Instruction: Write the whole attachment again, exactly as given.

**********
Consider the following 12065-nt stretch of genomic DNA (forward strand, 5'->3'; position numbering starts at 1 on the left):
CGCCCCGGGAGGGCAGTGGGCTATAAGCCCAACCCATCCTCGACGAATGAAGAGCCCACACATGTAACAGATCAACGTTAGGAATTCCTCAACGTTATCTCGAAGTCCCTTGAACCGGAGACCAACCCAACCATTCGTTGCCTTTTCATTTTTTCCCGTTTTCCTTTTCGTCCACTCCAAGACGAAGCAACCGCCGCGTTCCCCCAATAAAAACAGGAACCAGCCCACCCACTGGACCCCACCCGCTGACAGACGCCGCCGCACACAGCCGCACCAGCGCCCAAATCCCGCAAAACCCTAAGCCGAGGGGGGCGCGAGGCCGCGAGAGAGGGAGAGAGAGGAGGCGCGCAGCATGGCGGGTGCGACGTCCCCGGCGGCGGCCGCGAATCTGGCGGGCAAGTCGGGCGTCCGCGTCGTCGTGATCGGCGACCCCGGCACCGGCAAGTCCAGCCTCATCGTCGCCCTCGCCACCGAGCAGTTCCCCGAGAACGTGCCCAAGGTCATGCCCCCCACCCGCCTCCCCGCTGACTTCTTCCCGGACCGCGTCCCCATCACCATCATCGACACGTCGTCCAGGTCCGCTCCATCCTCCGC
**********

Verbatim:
Consider the following 12065-nt stretch of genomic DNA (forward strand, 5'->3'; position numbering starts at 1 on the left):
CGCCCCGGGAGGGCAGTGGGCTATAAGCCCAACCCATCCTCGACGAATGAAGAGCCCACACATGTAACAGATCAACGTTAGGAATTCCTCAACGTTATCTCGAAGTCCCTTGAACCGGAGACCAACCCAACCATTCGTTGCCTTTTCATTTTTTCCCGTTTTCCTTTTCGTCCACTCCAAGACGAAGCAACCGCCGCGTTCCCCCAATAAAAACAGGAACCAGCCCACCCACTGGACCCCACCCGCTGACAGACGCCGCCGCACACAGCCGCACCAGCGCCCAAATCCCGCAAAACCCTAAGCCGAGGGGGGCGCGAGGCCGCGAGAGAGGGAGAGAGAGGAGGCGCGCAGCATGGCGGGTGCGACGTCCCCGGCGGCGGCCGCGAATCTGGCGGGCAAGTCGGGCGTCCGCGTCGTCGTGATCGGCGACCCCGGCACCGGCAAGTCCAGCCTCATCGTCGCCCTCGCCACCGAGCAGTTCCCCGAGAACGTGCCCAAGGTCATGCCCCCCACCCGCCTCCCCGCTGACTTCTTCCCGGACCGCGTCCCCATCACCATCATCGACACGTCGTCCAGGTCCGCTCCATCCTCCGC